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The cop who sang is no fan of 'The Sopranos'

Tuesday, October 15, 2002

Twenty-seven years after a movie starring Al Pacino made him a household name, Frank Serpico had a reason to slip into Pittsburgh. I didn't expect the crusader against police corruption in the NYPD to look like the young Pacino, but I always assumed he'd have the same dark eyes, undiminished by years of uninterrupted disappointment with the system.

Driving to LeMont on Mount Washington for a reception in Frank Serpico's honor Thursday night, I imagined shaking hands with the sleep-deprived cop in "Insomnia" or the mischievous blind man with the deeply lined face in "Scent of a Woman," two films in which Pacino's weather-beaten countenance was a main character.

The real Frank Serpico looks nothing like my unconscious fantasies. His eyes are bright and fierce, befitting a "young" 66-year-old. His salt-and-pepper hair is short and well-trimmed. In lieu of a ponytail, he wears silver earrings in each lobe.

Frank Serpico's long face is more reminiscent of a Swede's than an Italian's and is punctuated by a goatee. Bullet fragments still imbedded in his skull three decades after he was shot in the face by a drug dealer don't inhibit his smile. A faded spot on his left cheek shows where the .22 hollow-point bullet entered.

Frank Serpico is a man of anecdotes and enthusiasm for life. His handshake is as firm as his convictions that the system remains thoroughly corrupt. In the course of the evening, he quoted from the Declaration of Independence and contemporary political philosophers while making the point that American democracy is on the auction block.

At Primo magazine's reception for Serpico at LeMont, nearly two dozen people jockeyed to shake hands with the man of the hour. The Pittsburgh-based magazine with a national circulation is negotiating with the former cop about becoming a contributing writer to a publication that celebrates the positive side of Italian-American life.

Serpico frequently cupped his right ear and leaned forward to hear. His left ear no longer works thanks to the bullet fragments that ricocheted through his head the night he was shot, severing an auditory nerve.

Asked why he wore a magnifying glass around his neck like a decorative medallion, Frank Serpico laughed. "The better to see the fine print with," he said mysteriously. Later, he admitted that he used the magnifying glass to read nutrition information on food packaging. He's picky about what goes into his trim, athletic body.

As hors d'oeuvres and wine made the rounds, Serpico kept his consumption to a minimum. He was too engaged in whatever conversation he was drawn into at the moment to eat. He willingly answered questions about the enmity he encountered while on the NYPD and the bitterness that followed him to Switzerland and back to America. Since his shooting, he's never been invited to share his experience with a New York police academy class, though police chiefs in other cities have invited him to talk to their recruits.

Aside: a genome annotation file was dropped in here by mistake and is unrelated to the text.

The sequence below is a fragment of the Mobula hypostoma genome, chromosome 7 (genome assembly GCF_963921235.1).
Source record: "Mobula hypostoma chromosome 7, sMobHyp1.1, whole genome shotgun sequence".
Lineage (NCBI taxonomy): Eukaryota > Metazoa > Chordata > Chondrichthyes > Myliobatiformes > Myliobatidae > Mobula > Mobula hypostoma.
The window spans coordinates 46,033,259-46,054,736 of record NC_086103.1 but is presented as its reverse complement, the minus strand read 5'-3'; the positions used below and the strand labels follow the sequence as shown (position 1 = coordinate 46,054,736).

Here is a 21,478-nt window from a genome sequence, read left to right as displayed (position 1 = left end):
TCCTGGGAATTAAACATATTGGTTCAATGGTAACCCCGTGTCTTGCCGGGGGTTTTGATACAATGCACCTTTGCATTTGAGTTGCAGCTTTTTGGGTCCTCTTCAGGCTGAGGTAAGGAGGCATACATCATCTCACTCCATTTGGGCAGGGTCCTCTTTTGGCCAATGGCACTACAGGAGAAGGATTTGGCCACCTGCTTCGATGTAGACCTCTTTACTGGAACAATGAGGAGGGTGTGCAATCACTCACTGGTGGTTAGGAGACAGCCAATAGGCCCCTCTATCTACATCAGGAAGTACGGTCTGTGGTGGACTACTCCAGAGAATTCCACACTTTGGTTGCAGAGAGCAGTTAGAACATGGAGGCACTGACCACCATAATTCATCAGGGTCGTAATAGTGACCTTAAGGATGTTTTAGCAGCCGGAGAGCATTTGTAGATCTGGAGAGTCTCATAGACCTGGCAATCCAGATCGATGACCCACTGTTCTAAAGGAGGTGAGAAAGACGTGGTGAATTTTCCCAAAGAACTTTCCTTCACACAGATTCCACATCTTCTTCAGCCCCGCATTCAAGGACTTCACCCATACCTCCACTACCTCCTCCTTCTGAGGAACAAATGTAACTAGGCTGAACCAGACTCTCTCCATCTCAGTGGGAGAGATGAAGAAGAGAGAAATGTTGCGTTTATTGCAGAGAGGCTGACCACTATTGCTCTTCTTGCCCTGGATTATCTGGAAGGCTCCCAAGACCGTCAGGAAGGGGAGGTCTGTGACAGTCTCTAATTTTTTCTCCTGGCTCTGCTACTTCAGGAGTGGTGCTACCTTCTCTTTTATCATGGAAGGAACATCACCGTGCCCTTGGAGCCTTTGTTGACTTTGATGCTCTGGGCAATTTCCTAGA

"I'm not a rat," he told one gentleman. "I locked up criminals who wore badges. If that makes me a rat, so be it, but you have to wonder about the values of police chiefs who think cops are above the law."

These days, Serpico is more concerned about the coming war with Iraq and what he considers the president's wholesale annexation of our civil rights.

At a lunch in his honor at the Sen. John Heinz Pittsburgh Regional History Center last Friday, Serpico waded into another controversy that was far from the intricacies of terrorism, but just as close to his heart. While salad was being served, someone announced that cast members of "The Sopranos" -- whom New York Mayor Michael Bloomberg had invited to march with him in the Columbus Day parade -- had been "disinvited" by the march's organizers.

Serpico and several people at the table applauded. For once, I kept my mouth shut. I couldn't bring myself to tell a man I've admired since I was a teenager how much I enjoy a show he apparently holds in contempt.

Serpico never explained why he found "The Sopranos" so distasteful. It was as if the reasons were too obvious to go into, especially at a table full of Italian-Americans. Corrupt cops and politicians who pander to fears of terrorism were another story.


Tony Norman can be reached at tnorman@post-gazette.com or 412-263-1631.

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